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2023 Alzheimer's Association Research Fellowship to Promote Diversity (AARF-D)

Identifying Astrocyte-Mediated Vasomotion Underlying AD Pathogenesis

What role do the brain’s support cells play in removing waste from the brain?

Xiaoqing Alice Zhou, Ph.D.
Massachusetts General Hospital
Boston, MA - United States


Alzheimer’s is associated with hallmark brain changes including the accumulation of the proteins beta-amyloid and tau into abnormal plaques and tangles, respectively. While scientists do not know exactly why the accumulation of beta-amyloid and tau occurs, one factor may be through impairments in the brain’s waste removal system, known as the glymphatic system.

In cognitively unimpaired individuals, the glymphatic system successfully removes waste products produced by nerve cells from the brain. Brain blood vessels (tube-like structures), including small vessels called arterioles, play an important role in transporting waste out of the brain. Healthy arterioles constantly dilate and contract.  This process, called vasomotion, may help “guide” waste out of the brain. Support cells in the brain known as astrocytes have been shown to regulate arteriole vasomotion and drive waste clearance.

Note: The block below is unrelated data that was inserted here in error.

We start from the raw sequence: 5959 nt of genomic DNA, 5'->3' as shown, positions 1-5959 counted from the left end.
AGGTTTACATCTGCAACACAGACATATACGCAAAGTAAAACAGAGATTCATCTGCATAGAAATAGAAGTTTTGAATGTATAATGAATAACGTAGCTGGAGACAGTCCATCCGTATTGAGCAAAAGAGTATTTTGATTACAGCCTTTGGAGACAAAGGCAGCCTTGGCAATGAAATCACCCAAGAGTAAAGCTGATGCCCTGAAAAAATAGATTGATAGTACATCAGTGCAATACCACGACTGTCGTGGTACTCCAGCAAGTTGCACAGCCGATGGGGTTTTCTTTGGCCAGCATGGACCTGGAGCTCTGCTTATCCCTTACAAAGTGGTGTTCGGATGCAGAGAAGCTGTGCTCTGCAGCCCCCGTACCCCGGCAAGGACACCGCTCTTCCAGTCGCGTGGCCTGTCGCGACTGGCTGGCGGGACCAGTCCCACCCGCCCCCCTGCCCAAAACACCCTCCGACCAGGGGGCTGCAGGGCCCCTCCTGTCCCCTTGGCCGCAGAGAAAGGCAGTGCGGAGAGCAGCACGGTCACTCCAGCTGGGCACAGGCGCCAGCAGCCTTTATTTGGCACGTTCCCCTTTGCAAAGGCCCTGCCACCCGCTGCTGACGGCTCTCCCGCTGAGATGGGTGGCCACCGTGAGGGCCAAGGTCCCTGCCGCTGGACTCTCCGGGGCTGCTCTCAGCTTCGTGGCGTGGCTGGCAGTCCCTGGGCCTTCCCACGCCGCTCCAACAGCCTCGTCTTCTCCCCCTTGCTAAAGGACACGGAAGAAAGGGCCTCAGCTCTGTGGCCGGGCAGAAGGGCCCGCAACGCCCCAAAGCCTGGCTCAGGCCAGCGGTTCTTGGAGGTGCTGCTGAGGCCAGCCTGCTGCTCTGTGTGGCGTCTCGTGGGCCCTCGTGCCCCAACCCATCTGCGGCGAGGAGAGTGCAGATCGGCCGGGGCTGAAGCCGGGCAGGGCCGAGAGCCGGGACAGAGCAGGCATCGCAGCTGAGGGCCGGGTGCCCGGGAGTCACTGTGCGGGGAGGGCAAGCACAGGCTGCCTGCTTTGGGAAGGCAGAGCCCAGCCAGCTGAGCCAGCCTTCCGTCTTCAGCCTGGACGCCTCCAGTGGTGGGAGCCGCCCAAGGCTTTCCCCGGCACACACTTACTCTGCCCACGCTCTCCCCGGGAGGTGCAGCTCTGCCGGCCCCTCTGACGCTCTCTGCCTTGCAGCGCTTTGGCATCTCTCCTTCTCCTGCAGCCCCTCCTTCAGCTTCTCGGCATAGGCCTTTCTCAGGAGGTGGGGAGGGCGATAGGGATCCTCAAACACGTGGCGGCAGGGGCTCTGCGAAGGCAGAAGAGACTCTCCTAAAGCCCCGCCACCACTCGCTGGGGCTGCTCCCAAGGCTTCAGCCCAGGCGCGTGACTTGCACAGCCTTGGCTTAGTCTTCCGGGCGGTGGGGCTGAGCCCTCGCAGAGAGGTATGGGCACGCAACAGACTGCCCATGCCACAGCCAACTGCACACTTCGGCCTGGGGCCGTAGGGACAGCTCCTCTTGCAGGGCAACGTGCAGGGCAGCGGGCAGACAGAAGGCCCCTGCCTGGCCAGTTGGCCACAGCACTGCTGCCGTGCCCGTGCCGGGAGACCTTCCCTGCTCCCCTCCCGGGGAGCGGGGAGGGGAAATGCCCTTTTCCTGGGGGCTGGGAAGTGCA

Studies have shown that glymphatic dysfunction may be an indication of brain aging and brain cell death. However, it is not clear how astrocytes mediate changes in vasomotion that lead to glymphatic dysfunction in Alzheimer’s.

Research Plan

Dr. Xiaoqing Zhou and colleagues will study glymphatic dysfunction and waste clearance in the brains of genetically engineered Alzheimer’s-like mice. The researchers will use state-of-the-art, noninvasive brain scanning techniques (multimodal functional magnetic resonance imaging, fMRI) to detect tiny changes in vasomotion and waste clearance in brain arterioles of the mice. The team will conduct experiments on the mice to track changes in vasomotion and waste clearance over time in two brain areas impacted in Alzheimer’s (the cortex and the hippocampus). Dr. Zhou and colleagues will also study astrocyte activity underlying glymphatic dysfunction in the mice.


The findings may help clarify the role of the glymphatic system in Alzheimer’s and have the potential to identify new targets for therapies aimed at slowing the progression of the disease.

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